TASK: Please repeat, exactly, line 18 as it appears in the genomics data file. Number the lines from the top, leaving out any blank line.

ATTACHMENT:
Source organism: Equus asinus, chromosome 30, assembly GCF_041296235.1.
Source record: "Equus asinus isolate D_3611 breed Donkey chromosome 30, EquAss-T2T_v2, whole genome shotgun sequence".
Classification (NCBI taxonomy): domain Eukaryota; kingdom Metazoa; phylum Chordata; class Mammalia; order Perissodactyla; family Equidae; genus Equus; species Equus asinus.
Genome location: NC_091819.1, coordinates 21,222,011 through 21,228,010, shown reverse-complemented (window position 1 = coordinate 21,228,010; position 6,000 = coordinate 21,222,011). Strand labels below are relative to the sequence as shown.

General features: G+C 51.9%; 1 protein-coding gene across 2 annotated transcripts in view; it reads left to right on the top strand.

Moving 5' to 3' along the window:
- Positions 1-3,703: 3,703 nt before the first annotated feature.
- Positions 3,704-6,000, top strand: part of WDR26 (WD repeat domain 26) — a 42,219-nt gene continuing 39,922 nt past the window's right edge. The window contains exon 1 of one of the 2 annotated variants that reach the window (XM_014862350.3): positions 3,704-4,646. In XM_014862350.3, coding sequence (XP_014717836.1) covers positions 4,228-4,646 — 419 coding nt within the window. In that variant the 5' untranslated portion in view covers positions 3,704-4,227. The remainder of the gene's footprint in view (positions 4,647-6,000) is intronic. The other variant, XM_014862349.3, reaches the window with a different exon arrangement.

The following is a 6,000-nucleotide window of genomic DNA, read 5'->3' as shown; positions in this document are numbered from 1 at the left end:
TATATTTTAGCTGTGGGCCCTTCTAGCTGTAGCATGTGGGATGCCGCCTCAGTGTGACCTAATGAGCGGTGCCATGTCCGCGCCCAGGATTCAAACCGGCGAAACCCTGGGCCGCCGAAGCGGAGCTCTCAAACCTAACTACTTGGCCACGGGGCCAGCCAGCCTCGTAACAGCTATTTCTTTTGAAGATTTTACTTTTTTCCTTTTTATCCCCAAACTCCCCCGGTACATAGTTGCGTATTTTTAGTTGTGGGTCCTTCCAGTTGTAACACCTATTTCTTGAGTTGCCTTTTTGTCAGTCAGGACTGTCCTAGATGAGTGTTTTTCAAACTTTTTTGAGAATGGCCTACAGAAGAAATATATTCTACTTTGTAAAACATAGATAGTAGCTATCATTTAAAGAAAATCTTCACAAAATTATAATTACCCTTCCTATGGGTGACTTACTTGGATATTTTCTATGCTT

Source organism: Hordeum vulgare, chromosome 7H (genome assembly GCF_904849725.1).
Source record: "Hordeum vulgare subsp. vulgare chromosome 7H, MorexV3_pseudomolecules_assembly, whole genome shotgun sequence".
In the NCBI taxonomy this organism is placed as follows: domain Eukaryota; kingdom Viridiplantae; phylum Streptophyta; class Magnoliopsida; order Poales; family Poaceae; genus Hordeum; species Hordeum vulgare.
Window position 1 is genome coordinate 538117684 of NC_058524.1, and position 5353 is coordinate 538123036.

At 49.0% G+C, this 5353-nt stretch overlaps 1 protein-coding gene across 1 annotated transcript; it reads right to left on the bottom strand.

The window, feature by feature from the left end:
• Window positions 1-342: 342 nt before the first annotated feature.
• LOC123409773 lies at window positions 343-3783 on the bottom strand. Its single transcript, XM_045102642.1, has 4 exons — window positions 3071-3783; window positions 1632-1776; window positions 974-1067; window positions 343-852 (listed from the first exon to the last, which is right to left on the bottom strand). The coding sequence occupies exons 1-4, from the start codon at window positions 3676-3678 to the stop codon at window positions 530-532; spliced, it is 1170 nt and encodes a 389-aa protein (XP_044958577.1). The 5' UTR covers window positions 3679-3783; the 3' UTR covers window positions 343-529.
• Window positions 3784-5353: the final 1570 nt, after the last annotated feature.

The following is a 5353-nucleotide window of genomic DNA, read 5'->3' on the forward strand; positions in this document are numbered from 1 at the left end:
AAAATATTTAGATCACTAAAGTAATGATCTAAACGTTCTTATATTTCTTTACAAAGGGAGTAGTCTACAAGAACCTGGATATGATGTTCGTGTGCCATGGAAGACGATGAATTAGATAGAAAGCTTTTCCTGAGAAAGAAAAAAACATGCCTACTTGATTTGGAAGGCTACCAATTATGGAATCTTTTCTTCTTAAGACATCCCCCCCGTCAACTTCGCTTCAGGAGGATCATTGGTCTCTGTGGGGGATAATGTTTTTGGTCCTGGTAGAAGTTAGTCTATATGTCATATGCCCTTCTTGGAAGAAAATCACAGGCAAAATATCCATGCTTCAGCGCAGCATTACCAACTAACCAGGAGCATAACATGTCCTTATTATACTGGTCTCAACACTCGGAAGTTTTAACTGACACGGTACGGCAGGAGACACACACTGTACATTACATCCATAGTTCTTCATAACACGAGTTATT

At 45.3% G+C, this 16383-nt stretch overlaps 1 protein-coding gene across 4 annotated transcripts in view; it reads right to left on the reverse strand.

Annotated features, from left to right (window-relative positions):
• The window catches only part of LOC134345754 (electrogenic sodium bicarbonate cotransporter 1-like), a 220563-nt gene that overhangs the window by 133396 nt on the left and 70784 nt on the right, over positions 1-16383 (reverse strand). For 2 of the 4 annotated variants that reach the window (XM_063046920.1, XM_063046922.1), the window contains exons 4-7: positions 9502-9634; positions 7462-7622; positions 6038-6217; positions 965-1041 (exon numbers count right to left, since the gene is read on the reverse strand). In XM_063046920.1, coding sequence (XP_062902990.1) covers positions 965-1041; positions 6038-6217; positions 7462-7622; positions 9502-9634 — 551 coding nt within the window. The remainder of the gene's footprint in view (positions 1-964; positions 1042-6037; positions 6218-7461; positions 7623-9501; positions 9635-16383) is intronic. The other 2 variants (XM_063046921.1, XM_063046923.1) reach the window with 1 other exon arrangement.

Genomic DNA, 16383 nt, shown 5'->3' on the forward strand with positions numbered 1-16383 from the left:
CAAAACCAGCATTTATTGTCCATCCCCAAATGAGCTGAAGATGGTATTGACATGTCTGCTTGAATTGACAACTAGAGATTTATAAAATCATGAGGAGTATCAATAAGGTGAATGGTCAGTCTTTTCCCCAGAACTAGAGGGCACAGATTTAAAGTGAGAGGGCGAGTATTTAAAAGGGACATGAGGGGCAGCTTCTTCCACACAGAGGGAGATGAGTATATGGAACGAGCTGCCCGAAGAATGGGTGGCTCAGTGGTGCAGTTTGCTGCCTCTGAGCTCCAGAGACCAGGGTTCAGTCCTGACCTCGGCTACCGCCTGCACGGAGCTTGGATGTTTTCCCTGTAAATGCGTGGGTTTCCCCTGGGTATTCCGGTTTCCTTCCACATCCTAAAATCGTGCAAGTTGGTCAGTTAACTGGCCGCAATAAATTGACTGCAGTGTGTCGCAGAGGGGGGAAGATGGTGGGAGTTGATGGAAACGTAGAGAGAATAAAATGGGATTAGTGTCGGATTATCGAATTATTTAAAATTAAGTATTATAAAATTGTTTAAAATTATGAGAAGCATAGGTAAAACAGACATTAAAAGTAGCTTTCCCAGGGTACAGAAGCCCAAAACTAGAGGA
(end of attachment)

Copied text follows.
• LOC123409773 lies at window positions 343-3783 on the bottom strand. Its single transcript, XM_045102642.1, has 4 exons — window positions 3071-3783; window positions 1632-1776; window positions 974-1067; window positions 343-852 (listed from the first exon to the last, which is right to left on the bottom strand). The coding sequence occupies exons 1-4, from the start codon at window positions 3676-3678 to the stop codon at window positions 530-532; spliced, it is 1170 nt and encodes a 389-aa protein (XP_044958577.1). The 5' UTR covers window positions 3679-3783; the 3' UTR covers window positions 343-529.